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Crossrail project faces being 'mothballed' without funding, transport chief warns

LaToya Harding
·Contributor
·2-min read
Britain's Queen Elizabeth and Mike Brown the London transport commissioner attend the formal unveiling of the new logo for Crossrail, which is to be named the Elizabeth line, at the construction site of the Bond Street station in central London, February 23, 2016.   REUTERS/Richard Pohle/Pool
The 188km underground rail project, which is officially known as the Elizabeth line, has faced ongoing delays and is more than three years late. Photo: Reuters/Richard Pohle/Pool

London’s transport chief has warned the government that the £19bn ($25bn) Crossrail project faces being “mothballed” if ministers do not agree to urgent funding to keep the rail link going, it has emerged.

Andy Byford, transport commissioner in the capital, wrote this week to Bernadette Kelly, the permanent secretary at the Department for Transport (DfT), looking to secure £80m of immediate support, Sky News reported.

The 188km underground rail project, which is officially known as the Elizabeth line, has faced ongoing delays and is more than three years late. Once eventually open it will link the north and south parts of the city with areas in Berkshire, Hertfordshire and Surrey.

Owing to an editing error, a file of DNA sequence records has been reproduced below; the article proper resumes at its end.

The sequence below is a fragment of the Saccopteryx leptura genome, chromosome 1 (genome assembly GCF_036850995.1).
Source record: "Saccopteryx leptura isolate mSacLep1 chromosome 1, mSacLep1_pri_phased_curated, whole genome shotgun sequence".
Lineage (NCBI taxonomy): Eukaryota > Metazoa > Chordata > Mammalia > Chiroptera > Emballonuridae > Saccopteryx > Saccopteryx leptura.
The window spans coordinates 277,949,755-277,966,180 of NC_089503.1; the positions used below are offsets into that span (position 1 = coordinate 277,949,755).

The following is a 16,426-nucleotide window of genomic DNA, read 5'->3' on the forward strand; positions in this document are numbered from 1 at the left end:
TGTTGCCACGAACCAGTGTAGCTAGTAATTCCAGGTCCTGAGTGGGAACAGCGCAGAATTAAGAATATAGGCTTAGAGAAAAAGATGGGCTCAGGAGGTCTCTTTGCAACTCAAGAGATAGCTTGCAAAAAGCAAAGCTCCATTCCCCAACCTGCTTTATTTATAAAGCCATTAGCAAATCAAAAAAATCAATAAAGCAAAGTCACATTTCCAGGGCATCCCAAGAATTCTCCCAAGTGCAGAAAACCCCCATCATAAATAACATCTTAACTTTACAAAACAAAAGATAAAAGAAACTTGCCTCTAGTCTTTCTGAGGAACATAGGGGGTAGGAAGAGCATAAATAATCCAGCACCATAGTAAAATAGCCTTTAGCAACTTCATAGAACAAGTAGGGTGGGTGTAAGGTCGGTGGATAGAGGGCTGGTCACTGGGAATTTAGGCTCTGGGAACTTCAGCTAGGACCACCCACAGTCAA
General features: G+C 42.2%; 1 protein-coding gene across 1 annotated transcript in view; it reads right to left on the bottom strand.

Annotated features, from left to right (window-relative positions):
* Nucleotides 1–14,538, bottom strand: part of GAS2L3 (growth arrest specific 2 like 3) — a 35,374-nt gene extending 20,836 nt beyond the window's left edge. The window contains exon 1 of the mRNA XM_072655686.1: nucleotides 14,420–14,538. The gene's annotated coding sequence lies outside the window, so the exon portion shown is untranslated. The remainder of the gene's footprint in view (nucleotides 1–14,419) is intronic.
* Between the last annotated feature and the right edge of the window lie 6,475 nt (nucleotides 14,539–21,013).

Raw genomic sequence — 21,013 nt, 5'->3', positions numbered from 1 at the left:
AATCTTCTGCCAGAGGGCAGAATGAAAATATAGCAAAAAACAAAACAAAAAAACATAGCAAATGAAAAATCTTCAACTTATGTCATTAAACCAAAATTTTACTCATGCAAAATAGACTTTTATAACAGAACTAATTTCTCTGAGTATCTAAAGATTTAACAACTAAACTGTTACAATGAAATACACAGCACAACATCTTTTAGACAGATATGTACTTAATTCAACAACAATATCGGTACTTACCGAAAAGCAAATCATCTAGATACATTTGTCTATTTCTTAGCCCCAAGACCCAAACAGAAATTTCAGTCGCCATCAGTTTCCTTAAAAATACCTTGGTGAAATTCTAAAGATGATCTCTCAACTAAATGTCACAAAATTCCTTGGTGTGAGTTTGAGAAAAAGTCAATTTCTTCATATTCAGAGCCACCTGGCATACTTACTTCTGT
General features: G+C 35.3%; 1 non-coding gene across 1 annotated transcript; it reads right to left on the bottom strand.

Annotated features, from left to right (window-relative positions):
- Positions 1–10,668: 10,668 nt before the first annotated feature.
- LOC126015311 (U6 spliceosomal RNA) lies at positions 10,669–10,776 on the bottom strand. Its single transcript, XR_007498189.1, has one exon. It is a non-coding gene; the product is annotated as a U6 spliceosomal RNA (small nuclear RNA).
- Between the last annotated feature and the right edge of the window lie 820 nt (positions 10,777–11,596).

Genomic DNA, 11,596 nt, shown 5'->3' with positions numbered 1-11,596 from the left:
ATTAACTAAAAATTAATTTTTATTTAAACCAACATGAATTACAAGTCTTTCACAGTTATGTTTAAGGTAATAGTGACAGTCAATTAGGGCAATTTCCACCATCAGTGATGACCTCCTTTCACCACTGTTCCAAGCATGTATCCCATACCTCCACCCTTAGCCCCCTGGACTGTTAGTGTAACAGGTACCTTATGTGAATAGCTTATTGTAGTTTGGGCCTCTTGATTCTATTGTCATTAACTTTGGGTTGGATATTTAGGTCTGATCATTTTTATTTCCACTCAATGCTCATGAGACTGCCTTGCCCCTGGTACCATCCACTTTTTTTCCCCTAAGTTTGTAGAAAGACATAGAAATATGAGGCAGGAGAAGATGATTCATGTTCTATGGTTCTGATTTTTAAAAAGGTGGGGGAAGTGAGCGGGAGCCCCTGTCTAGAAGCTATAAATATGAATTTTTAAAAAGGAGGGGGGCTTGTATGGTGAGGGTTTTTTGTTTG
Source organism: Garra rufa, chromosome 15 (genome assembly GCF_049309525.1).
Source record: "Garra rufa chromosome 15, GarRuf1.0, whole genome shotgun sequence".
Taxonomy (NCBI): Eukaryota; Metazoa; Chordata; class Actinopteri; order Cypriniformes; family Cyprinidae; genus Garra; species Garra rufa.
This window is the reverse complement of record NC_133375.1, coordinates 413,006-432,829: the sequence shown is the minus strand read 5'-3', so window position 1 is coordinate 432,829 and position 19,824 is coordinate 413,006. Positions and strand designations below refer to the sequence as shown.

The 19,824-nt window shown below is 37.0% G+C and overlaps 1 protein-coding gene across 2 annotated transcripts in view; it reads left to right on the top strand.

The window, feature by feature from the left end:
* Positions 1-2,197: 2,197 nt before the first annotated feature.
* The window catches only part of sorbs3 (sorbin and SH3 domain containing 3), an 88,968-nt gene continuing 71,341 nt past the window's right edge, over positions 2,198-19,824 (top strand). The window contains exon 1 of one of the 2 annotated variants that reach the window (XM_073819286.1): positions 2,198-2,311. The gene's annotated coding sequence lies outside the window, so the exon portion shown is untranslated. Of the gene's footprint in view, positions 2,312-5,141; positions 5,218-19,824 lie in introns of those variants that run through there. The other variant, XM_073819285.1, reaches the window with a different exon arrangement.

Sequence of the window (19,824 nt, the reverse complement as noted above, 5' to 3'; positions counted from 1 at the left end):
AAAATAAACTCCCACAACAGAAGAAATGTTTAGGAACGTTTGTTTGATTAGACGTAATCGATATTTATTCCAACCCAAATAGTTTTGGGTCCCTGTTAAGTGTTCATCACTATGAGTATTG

Crossrail said earlier this year it could not commit to an opening date, after the original launch date of December 2018 was missed. Costs have already crept up from £15.9bn to around £20bn, with the government forced to cough up the extra cash.

Its central section is now forecast to open during the first half of 2022.

"If agreement is not reached this week, we will have no option but to mothball the project and to seek alternative governance for its eventual completion," Byford’s letter said, according to a Sky News Whitehall source who had been briefed on it.

"I sincerely hope that we can avoid such a Doomsday scenario."

Whitehall sources added that Byford told Kelly Crossrail was "no longer able to make any further financial commitments".

READ MORE: Overbudget and overdue Crossrail line may lose a fourth top boss

Byford, who started his career as a uniformed station foreman for London Underground, started his role as transport chief in May this year. He has since fought to secure funding to keep London’s bus and tube network running throughout the current health crisis.

He has spent 30 years in the transport industry, including time as director of operations at Southern Railway.

It comes after London mayor Sadiq Khan earlier this week said that Crossrail 2 is “ready to be restarted” in the future despite this month agreeing to shelve the project in return for a bailout for Transport for London (TfL).

A DfT spokesperson told Yahoo Finance: “The government remains committed to the efficient completion of the project, in a way that is fair to UK taxpayers, and that ensures London - as the primary beneficiary of Crossrail – bears the additional costs.

“We are working with the Greater London Authority and Transport for London to develop a funding solution to see Crossrail’s completion.”

“It is unfortunate, in contrast to other construction projects, the mayor chose to unnecessarily halt work on Crossrail during the pandemic.”

Yahoo Finance also reached out to TfL on Saturday for comment.

Watch: Why has Crossrail been delayed again?